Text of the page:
Drumsticks grow in clusters of three or four fruits. Each fruit contains a fleshy husk and seeds.
The pods are rich in nutrients such as vitamin C, calcium, iron, magnesium, phosphorus, potassium, zinc, copper, manganese, and selenium.
The fruit is a hanging, three-sided brown capsule. The seeds inside brown globular seeds have three whitish papery wings.
Uses of drumstick seeds
- The seeds can be removed from the mature pods and used for consumption.
- The edible seed oil is used in condiments and dressings.
- Seeds and other parts of the plant are used in traditional medicine.
- Drumstick seed cake, a byproduct of seed oil production, is used to filter water using flocculation to produce potable water for animal or human consumption.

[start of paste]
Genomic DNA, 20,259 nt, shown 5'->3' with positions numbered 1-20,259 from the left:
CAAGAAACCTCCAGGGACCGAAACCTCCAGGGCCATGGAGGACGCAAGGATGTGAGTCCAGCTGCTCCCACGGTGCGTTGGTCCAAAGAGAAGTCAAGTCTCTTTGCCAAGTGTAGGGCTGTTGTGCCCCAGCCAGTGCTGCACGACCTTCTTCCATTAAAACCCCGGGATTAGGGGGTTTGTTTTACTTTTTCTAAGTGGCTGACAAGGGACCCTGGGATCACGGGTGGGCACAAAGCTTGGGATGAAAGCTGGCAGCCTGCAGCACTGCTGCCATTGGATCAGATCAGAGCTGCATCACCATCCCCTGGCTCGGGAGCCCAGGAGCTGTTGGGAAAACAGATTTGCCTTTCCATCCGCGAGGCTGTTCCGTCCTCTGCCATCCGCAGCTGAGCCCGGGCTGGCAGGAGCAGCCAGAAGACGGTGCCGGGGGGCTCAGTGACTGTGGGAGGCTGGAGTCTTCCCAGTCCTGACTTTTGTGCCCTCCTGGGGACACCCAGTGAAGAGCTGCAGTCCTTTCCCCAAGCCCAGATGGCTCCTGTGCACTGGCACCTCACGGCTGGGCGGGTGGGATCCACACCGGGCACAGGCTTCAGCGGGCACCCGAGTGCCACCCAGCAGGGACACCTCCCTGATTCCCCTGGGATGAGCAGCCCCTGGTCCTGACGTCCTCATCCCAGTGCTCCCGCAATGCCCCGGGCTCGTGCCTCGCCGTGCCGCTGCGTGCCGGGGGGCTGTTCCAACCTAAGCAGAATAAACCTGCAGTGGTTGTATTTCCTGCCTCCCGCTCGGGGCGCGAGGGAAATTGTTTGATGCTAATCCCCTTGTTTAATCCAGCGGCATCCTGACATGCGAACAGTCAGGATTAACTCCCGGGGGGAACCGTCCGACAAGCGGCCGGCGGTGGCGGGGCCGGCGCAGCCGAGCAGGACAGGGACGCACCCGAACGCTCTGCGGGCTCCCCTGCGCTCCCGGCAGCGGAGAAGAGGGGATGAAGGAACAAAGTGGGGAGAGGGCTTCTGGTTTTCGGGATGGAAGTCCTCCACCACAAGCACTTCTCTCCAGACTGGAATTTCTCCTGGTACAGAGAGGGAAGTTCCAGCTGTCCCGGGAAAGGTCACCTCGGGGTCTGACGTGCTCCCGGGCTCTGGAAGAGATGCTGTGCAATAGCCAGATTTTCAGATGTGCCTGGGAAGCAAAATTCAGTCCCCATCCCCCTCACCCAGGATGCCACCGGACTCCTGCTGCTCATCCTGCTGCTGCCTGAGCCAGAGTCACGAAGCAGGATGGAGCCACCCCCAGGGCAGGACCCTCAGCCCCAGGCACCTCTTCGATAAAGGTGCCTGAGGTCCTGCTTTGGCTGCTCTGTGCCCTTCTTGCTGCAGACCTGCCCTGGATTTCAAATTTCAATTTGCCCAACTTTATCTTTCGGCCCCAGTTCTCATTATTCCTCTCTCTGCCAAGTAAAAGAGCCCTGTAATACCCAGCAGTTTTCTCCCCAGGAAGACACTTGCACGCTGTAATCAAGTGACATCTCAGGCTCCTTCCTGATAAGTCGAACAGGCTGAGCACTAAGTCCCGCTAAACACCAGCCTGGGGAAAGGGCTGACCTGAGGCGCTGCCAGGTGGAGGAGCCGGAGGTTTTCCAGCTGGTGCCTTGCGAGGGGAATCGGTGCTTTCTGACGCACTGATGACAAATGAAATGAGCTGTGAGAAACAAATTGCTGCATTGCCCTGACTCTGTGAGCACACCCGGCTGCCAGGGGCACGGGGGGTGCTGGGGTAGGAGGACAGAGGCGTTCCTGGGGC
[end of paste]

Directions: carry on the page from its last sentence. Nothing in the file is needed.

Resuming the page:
- The seeds and press cake have been used as wastewater conditioners.
- Drumstick seeds are known to purify bacteria-laced water.
Drumstick seed oil
Mature drumstick seeds yield 38–40% edible oil called ben oil. This is because of the high concentration of behenic acid in the seeds. The refined oil is clear and odorless and resists rancidity. The young fruits can be boiled, and the oil skimmed off the water's surface. The seed cake remaining after oil extraction may be used as a fertilizer or to purify water. Drumstick seed oil can also be used as a biofuel.
Propagation of drumstick plants using seeds
Drumstick can be propagated easily by seeds. Soak the seeds in water for 24 hours for quicker germination. The seeds are bigger and have to be a bit deeper. Sow the seeds in a light well, draining soil.
The seeds are viable for three months. The seeds germinate in 3-4 weeks and take around eight months to grow to their full potential.
Dr. Vandana K.